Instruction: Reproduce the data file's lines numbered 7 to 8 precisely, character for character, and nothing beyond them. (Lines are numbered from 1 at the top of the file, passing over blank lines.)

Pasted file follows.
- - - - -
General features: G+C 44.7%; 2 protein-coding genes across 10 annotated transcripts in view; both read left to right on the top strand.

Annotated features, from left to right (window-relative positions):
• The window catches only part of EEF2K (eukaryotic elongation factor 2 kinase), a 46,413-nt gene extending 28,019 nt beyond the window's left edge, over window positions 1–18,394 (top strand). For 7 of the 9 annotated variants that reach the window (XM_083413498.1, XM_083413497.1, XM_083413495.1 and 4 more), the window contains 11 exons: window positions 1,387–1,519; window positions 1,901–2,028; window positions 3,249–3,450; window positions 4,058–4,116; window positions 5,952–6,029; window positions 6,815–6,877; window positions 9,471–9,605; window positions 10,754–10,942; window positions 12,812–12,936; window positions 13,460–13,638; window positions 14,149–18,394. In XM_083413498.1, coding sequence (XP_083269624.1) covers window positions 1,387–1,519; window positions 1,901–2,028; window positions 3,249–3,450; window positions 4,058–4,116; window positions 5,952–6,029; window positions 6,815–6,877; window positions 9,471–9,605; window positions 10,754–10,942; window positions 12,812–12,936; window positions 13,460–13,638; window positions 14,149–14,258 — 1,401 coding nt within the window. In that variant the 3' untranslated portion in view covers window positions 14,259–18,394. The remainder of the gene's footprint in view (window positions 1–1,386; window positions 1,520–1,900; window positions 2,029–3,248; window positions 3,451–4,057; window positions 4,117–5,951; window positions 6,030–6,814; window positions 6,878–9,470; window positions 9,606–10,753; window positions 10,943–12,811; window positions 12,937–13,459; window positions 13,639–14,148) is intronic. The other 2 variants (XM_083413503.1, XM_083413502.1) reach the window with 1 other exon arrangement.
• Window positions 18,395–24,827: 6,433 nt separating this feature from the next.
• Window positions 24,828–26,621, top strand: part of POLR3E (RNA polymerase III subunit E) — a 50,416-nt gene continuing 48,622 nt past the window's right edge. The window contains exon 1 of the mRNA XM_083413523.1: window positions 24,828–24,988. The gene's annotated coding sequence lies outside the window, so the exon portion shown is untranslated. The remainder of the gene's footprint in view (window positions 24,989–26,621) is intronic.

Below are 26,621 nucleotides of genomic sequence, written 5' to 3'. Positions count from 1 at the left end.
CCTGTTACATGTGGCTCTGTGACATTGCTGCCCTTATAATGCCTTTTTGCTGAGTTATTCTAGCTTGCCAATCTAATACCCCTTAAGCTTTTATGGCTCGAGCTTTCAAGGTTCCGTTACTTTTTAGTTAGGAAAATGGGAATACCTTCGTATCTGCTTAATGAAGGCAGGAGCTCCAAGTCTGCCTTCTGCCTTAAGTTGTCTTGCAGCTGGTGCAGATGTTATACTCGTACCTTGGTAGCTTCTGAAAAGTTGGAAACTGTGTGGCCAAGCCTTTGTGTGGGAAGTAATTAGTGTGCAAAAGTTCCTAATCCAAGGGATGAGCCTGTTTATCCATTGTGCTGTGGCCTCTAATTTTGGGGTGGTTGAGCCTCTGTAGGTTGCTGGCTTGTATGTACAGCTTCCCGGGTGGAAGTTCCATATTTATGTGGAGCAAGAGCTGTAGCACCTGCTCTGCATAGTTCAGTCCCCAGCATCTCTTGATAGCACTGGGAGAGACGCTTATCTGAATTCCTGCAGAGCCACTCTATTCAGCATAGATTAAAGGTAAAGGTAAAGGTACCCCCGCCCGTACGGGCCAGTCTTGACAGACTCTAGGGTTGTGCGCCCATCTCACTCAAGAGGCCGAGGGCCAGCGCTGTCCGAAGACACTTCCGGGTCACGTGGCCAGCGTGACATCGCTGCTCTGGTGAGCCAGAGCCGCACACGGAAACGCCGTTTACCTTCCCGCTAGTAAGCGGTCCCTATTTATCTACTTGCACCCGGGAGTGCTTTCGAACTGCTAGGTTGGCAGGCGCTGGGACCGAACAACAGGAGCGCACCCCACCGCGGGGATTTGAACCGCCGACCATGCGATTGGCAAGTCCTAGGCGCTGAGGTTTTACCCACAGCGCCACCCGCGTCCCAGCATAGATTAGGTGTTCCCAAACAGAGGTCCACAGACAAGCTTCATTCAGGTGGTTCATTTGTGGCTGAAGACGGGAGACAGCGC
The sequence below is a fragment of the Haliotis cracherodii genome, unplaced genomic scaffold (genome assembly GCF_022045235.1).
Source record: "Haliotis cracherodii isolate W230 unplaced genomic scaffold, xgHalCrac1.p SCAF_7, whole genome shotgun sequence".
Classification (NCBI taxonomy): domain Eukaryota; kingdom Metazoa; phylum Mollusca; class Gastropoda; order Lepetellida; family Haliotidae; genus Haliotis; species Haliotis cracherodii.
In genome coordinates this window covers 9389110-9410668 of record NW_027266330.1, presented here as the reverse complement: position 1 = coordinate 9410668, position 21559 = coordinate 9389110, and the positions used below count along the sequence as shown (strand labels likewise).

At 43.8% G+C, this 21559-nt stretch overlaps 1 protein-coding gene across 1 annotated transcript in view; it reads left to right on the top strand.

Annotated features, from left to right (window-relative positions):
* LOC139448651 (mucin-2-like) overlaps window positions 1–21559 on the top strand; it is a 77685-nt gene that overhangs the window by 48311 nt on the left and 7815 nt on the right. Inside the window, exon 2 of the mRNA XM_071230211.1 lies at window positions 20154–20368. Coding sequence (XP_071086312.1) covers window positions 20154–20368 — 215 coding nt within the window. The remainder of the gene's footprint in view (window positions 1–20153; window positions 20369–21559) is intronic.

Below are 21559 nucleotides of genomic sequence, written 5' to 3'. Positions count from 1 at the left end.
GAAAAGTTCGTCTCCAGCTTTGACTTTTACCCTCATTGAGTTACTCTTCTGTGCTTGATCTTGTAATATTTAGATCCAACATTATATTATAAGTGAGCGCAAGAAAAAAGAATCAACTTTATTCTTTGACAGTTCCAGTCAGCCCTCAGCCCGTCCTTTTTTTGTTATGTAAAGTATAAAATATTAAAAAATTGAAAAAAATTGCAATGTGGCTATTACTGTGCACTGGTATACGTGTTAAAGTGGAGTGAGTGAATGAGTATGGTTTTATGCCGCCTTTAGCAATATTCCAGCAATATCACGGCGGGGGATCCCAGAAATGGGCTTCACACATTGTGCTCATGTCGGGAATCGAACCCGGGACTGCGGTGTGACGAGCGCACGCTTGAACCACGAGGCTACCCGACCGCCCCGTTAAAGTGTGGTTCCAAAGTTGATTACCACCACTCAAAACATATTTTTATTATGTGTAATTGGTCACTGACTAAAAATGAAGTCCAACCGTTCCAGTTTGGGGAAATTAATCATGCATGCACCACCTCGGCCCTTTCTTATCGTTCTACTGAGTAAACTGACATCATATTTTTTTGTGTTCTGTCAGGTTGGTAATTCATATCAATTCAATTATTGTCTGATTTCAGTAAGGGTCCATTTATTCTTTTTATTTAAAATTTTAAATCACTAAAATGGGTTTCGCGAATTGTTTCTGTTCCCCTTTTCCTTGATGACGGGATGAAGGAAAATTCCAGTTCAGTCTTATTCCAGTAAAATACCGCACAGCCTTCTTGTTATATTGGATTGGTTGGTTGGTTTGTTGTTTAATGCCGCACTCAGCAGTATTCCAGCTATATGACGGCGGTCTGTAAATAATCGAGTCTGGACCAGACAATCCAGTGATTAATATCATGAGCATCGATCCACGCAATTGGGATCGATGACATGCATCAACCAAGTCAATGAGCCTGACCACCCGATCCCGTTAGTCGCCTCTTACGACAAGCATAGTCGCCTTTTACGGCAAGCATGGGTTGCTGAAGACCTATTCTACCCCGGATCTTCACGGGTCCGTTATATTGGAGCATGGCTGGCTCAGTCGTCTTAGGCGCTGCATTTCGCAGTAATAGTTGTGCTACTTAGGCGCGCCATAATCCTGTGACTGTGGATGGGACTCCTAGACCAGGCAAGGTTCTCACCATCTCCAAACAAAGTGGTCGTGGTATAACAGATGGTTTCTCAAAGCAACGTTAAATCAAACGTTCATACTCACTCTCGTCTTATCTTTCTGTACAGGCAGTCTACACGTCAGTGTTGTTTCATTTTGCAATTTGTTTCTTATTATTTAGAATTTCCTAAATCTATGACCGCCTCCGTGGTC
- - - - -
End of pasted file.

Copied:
CCTGTTACATGTGGCTCTGTGACATTGCTGCCCTTATAATGCCTTTTTGCTGAGTTATTCTAGCTTGCCAATCTAATACCCCTTAAGCTTTTATGGCTCGAGCTTTCAAGGTTCCGTTACTTTTTAGTTAGGAAAATGGGAATACCTTCGTATCTGCTTAATGAAGGCAGGAGCTCCAAGTCTGCCTTCTGCCTTAAGTTGTCTTGCAGCTGGTGCAGATGTTATACTCGTACCTTGGTAGCTTCTGAAAAGTTGGAAACTGTGTGGCCAAGCCTTTGTGTGGGAAGTAATTAGTGTGCAAAAGTTCCTAATCCAAGGGATGAGCCTGTTTATCCATTGTGCTGTGGCCTCTAATTTTGGGGTGGTTGAGCCTCTGTAGGTTGCTGGCTTGTATGTACAGCTTCCCGGGTGGAAGTTCCATATTTATGTGGAGCAAGAGCTGTAGCACCTGCTCTGCATAGTTCAGTCCCCAGCATCTCTTGATAGCACTGGGAGAGACGCTTATCTGAATTCCTGCAGAGCCACTCTATTCAGCATAGATTAAAGGTAAAGGTAAAGGTACCCCCGCCCGTACGGGCCAGTCTTGACAGACTCTAGGGTTGTGCGCCCATCTCACTCAAGAGGCCGAGGGCCAGCGCTGTCCGAAGACACTTCCGGGTCACGTGGCCAGCGTGACATCGCTGCTCTGGTGAGCCAGAGCCGCACACGGAAACGCCGTTTACCTTCCCGCTAGTAAGCGGTCCCTATTTATCTACTTGCACCCGGGAGTGCTTTCGAACTGCTAGGTTGGCAGGCGCTGGGACCGAACAACAGGAGCGCACCCCACCGCGGGGATTTGAACCGCCGACCATGCGATTGGCAAGTCCTAGGCGCTGAGGTTTTACCCACAGCGCCACCCGCGTCCCAGCATAGATTAGGTGTTCCCAAACAGAGGTCCACAGACAAGCTTCATTCAGGTGGTTCATTTGTGGCTGAAGACGGGAGACAGCGC
The sequence below is a fragment of the Haliotis cracherodii genome, unplaced genomic scaffold (genome assembly GCF_022045235.1).